Position: 395/560 (29/54 females)
Running for the second time, the Etape Royale 100 mile sportive was an event I hesitated to enter for a few reasons, chiefly the hefty £70 entry fee (though considering the cost of having a closed road event, and seeing just how well organized the day was, it was clear to see where much of the money had gone), and the fact that it was mighty in both length and elevation, advertising a quad-searing 9829 feet of total ascent, and giving cyclists the opportunity to tackle the Queen’s View, the Suie, the Cabrach, the Lecht, and – finally – Gairnsheil with command of the entire road.
A third reason was the unpredictability of Scotland’s weather, so it was with great relief that I awoke at the AirBnB I had been staying at with Roz in Tarland at 04:00 on Sunday morning to step outside and witness a serene, shadowy view of farmland bathed in the pale glow of the harvest moon, the world caught in the eerie windless, stillness of an eclipse under the barely flickering stars. I was, for a brief moment, under the spell of the moonlight, immune to the morning chill.
‘Why the fuck are you making me do this?’ – Roz
‘It’ll be fun – casual cycle, sunshine.’ – Me
Penetrating glare – Roz
Wading through overgrown grass in the parking area as the sun threatened to peek over the horizon, Roz and I went through the familiar routine of preparing our bikes and ourselves for the day’s task before mustering at the portaloos (though not glamorous, a convenient meeting point) to wait for Sarah, Natalie, and Emma, as we planned to start off as a group and ride together until the third food stop at Rhynie.
With some trepidation, we pushed through the throngs of lycra clad shapes towards the starting gantry, beginning in Wave C, and quickly tucked in behind a small, quick group of men. The course was reasonably flat for the opening 12 or so miles, and we clung onto wheels in front of us until the first climb at the Queen’s View, a not-too-severe wake-up call for the legs, but a very early indication that once the course hit the bigger hills our plan of riding together might unravel.
Roz and Emma were both having bad days on the bike, while Sarah and Natalie were feeling great. We regrouped at the Rhynie feed station about 60km into the course having summited the ‘warm-up’ hills, and spirits were still reasonably high.
The next stage involved climbing the Cabrach, which again felt a bit underwhelming, before the descent into Dufftown and the next feed station. I knew that what was to follow was an 18 mile uphill slog to Tomintoul, having experienced it a few weeks prior during the Audax, so I had some homebakes and energy drink, preparing myself for a particularly draining stint in the saddle. It was here that Sarah and Natalie flew ahead (eventually finishing 12th and 13th female), and while my cruise control saw me cycling alone slightly ahead of Roz and Emma, I made it a point to wait for them at feed stations and summits, as Roz will confirm that it is entirely my fault that she “entered and turned up to the fucking disgusting thing.” I may be paraphrasing, slightly.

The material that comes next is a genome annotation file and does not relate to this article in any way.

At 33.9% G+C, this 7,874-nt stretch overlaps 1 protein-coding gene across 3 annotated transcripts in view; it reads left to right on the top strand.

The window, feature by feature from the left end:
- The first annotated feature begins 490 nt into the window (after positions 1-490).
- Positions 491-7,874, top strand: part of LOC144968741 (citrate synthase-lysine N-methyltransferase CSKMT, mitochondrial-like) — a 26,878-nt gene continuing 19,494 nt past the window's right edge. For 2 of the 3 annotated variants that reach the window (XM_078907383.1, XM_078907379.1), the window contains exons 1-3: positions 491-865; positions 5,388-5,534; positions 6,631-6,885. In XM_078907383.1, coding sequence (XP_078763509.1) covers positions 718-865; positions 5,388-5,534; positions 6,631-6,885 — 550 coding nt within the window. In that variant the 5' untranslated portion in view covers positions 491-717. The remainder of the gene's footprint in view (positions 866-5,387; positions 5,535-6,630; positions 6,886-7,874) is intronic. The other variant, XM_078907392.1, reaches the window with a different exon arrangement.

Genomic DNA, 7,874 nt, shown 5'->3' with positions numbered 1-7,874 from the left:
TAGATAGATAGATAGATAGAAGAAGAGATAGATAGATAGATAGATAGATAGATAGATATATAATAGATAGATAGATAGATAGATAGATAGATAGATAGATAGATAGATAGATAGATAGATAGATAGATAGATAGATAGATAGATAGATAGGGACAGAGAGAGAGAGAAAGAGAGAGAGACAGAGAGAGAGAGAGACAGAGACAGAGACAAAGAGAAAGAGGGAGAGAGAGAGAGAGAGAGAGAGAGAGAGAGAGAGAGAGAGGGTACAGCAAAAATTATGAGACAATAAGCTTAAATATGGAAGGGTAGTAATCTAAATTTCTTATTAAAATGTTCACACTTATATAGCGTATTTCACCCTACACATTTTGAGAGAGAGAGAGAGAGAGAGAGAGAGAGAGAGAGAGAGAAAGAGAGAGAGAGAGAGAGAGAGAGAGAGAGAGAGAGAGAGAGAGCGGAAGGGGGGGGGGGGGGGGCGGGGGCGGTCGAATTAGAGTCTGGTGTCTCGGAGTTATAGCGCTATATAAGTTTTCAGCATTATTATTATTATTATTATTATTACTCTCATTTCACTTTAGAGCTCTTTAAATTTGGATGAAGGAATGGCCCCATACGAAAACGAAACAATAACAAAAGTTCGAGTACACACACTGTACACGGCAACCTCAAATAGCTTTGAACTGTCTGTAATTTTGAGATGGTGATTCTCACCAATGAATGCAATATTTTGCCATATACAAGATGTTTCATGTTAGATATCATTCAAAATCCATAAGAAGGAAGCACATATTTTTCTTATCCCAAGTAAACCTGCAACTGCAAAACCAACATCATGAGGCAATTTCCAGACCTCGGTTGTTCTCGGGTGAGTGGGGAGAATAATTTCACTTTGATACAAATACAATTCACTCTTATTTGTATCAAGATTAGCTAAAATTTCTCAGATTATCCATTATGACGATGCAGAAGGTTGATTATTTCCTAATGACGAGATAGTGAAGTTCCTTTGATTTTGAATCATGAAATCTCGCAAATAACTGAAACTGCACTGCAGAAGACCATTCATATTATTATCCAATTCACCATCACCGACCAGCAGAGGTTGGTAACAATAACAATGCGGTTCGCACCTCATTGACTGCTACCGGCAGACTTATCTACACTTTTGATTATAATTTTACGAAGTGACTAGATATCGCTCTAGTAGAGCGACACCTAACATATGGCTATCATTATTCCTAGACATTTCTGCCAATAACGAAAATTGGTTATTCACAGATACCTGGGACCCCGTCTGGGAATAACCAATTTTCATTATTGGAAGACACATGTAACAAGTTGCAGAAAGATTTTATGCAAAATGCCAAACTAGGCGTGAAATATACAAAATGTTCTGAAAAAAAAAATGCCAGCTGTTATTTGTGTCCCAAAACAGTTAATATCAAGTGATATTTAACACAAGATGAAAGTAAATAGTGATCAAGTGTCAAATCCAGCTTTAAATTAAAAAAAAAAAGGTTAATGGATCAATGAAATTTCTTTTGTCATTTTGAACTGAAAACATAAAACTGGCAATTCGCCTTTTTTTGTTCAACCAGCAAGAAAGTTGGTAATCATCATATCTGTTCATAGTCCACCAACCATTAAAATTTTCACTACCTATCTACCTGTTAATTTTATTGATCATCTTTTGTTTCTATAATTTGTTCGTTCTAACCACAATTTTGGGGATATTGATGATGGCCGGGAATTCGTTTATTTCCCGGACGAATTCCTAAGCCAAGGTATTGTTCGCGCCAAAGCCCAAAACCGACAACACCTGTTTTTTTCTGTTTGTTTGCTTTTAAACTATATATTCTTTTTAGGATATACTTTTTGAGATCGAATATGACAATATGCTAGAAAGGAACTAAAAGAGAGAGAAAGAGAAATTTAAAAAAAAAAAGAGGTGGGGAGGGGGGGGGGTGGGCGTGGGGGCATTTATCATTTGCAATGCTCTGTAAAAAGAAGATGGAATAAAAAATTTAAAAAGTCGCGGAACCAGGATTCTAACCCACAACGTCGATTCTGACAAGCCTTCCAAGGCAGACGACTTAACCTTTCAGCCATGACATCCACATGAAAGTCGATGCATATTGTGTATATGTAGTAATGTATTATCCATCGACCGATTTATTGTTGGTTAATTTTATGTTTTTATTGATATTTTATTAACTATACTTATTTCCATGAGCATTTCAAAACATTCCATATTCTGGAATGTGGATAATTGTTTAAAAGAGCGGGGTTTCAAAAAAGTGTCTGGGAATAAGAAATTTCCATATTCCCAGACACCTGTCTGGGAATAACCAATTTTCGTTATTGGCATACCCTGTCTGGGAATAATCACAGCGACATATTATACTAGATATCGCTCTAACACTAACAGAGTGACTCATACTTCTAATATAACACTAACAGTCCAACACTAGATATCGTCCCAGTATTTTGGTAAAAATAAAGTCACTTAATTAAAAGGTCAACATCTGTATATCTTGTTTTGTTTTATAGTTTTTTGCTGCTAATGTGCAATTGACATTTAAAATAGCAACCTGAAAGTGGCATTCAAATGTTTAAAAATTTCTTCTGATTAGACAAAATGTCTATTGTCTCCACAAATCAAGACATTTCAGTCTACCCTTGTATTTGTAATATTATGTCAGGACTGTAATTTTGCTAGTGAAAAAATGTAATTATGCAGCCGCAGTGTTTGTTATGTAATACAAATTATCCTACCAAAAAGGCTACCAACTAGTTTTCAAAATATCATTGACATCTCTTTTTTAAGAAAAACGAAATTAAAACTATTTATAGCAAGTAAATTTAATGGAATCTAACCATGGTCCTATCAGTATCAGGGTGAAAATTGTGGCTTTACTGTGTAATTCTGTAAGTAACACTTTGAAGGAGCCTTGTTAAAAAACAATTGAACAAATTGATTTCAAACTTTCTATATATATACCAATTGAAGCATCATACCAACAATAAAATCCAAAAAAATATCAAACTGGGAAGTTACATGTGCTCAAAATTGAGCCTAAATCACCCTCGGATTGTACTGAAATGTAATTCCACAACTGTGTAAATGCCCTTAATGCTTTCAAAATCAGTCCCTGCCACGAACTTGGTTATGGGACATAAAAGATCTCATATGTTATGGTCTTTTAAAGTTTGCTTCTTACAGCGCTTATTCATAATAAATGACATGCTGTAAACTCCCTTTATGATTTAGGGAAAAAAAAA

After what seemed like hours, I had reached Tomintoul, and once Roz and Emma had enjoyed a feed we set off for the daunting climb up the Lecht. It’s one of those climbs where you can look all the way to the top, and watch as those ahead weave on the road next to others who had dismounted and were pushing their bikes uphill. Apart from one particular steep section near the start, where the gradient exceeded 20%, the climb was manageable, and the thought of soup and a pie at the top proved worthy motivation. As did the knowledge that what goes up must come down.
By this point the wind had picked up, and the enjoyment of the descent was marred slightly by the unnervingly strong crosswinds, but I still managed a smile at the postcard panoramic view of the stunning Cairngorms – through gritted teeth and squinting eyes. At the bottom of the Lecht you pass Corgarff Castle and Cock Bridge, before facing the final climb of Gairnsheil.
As the road grew steeper I remember asking cyclists around me if we had started the final climb. The stock reply was, without fail, “I fuckin’ hope so!” After about 5 minutes of steady climbing, I decided that it must be, and roughly 7 seconds later I hit a false summit and saw the behemoth still to come. This is where my language turned blue, but what followed, despite warnings that the final climb was the worst, was little more than a steady chug.
At the summit I was soon joined by Emma, and then Roz, whose face told us she just wanted to get to the end, immediately, and then slaughter me by the side of the road on the way back to Aberdeen. Emma and I clipped in, and started the predominantly fast, downhill stretch to the finish, picking off riders along the way.
One day I hope Roz decides to speak to me again. Our friendship was a thing of seemingly-unbreakable beauty.